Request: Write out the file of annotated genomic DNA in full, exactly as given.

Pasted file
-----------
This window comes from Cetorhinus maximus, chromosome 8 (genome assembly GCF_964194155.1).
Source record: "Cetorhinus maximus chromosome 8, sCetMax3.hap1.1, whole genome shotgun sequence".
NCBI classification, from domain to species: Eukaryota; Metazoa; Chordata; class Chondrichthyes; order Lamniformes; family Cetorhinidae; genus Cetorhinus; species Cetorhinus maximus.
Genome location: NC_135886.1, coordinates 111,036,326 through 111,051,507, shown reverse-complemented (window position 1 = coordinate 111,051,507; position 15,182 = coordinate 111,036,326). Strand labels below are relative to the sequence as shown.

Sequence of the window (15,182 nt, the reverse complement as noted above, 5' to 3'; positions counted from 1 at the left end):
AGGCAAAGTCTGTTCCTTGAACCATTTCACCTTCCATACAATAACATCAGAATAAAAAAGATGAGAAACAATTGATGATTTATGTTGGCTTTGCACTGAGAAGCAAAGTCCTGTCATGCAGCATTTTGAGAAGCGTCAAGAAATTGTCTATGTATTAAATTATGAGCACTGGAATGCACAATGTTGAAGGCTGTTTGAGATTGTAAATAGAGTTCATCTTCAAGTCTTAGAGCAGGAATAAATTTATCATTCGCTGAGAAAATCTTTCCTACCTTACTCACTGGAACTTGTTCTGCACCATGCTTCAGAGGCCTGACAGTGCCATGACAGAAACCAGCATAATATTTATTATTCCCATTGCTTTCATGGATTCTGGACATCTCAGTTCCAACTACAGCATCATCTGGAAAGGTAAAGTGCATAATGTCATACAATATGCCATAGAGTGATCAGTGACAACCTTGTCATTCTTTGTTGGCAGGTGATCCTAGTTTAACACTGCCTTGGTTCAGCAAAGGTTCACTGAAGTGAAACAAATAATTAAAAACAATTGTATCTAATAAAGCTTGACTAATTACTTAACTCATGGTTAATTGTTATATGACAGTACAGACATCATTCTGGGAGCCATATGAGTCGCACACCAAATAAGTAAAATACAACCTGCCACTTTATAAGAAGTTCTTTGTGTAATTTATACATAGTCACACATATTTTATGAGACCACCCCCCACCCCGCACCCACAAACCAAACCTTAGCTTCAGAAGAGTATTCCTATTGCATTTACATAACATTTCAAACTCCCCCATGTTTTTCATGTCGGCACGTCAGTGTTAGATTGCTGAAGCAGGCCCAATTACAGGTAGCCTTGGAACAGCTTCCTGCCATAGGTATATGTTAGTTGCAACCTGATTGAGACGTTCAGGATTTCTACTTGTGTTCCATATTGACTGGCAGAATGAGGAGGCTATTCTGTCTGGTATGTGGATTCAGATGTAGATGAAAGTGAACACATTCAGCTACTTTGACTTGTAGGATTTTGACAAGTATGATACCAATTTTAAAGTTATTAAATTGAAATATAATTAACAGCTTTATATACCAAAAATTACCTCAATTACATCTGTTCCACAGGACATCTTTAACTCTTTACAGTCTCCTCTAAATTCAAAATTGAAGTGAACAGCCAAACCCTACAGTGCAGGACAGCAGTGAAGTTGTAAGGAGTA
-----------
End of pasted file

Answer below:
This window comes from Cetorhinus maximus, chromosome 8 (genome assembly GCF_964194155.1).
Source record: "Cetorhinus maximus chromosome 8, sCetMax3.hap1.1, whole genome shotgun sequence".
NCBI classification, from domain to species: Eukaryota; Metazoa; Chordata; class Chondrichthyes; order Lamniformes; family Cetorhinidae; genus Cetorhinus; species Cetorhinus maximus.
Genome location: NC_135886.1, coordinates 111,036,326 through 111,051,507, shown reverse-complemented (window position 1 = coordinate 111,051,507; position 15,182 = coordinate 111,036,326). Strand labels below are relative to the sequence as shown.

Sequence of the window (15,182 nt, the reverse complement as noted above, 5' to 3'; positions counted from 1 at the left end):
AGGCAAAGTCTGTTCCTTGAACCATTTCACCTTCCATACAATAACATCAGAATAAAAAAGATGAGAAACAATTGATGATTTATGTTGGCTTTGCACTGAGAAGCAAAGTCCTGTCATGCAGCATTTTGAGAAGCGTCAAGAAATTGTCTATGTATTAAATTATGAGCACTGGAATGCACAATGTTGAAGGCTGTTTGAGATTGTAAATAGAGTTCATCTTCAAGTCTTAGAGCAGGAATAAATTTATCATTCGCTGAGAAAATCTTTCCTACCTTACTCACTGGAACTTGTTCTGCACCATGCTTCAGAGGCCTGACAGTGCCATGACAGAAACCAGCATAATATTTATTATTCCCATTGCTTTCATGGATTCTGGACATCTCAGTTCCAACTACAGCATCATCTGGAAAGGTAAAGTGCATAATGTCATACAATATGCCATAGAGTGATCAGTGACAACCTTGTCATTCTTTGTTGGCAGGTGATCCTAGTTTAACACTGCCTTGGTTCAGCAAAGGTTCACTGAAGTGAAACAAATAATTAAAAACAATTGTATCTAATAAAGCTTGACTAATTACTTAACTCATGGTTAATTGTTATATGACAGTACAGACATCATTCTGGGAGCCATATGAGTCGCACACCAAATAAGTAAAATACAACCTGCCACTTTATAAGAAGTTCTTTGTGTAATTTATACATAGTCACACATATTTTATGAGACCACCCCCCACCCCGCACCCACAAACCAAACCTTAGCTTCAGAAGAGTATTCCTATTGCATTTACATAACATTTCAAACTCCCCCATGTTTTTCATGTCGGCACGTCAGTGTTAGATTGCTGAAGCAGGCCCAATTACAGGTAGCCTTGGAACAGCTTCCTGCCATAGGTATATGTTAGTTGCAACCTGATTGAGACGTTCAGGATTTCTACTTGTGTTCCATATTGACTGGCAGAATGAGGAGGCTATTCTGTCTGGTATGTGGATTCAGATGTAGATGAAAGTGAACACATTCAGCTACTTTGACTTGTAGGATTTTGACAAGTATGATACCAATTTTAAAGTTATTAAATTGAAATATAATTAACAGCTTTATATACCAAAAATTACCTCAATTACATCTGTTCCACAGGACATCTTTAACTCTTTACAGTCTCCTCTAAATTCAAAATTGAAGTGAACAGCCAAACCCTACAGTGCAGGACAGCAGTGAAGTTGTAAGGAGTA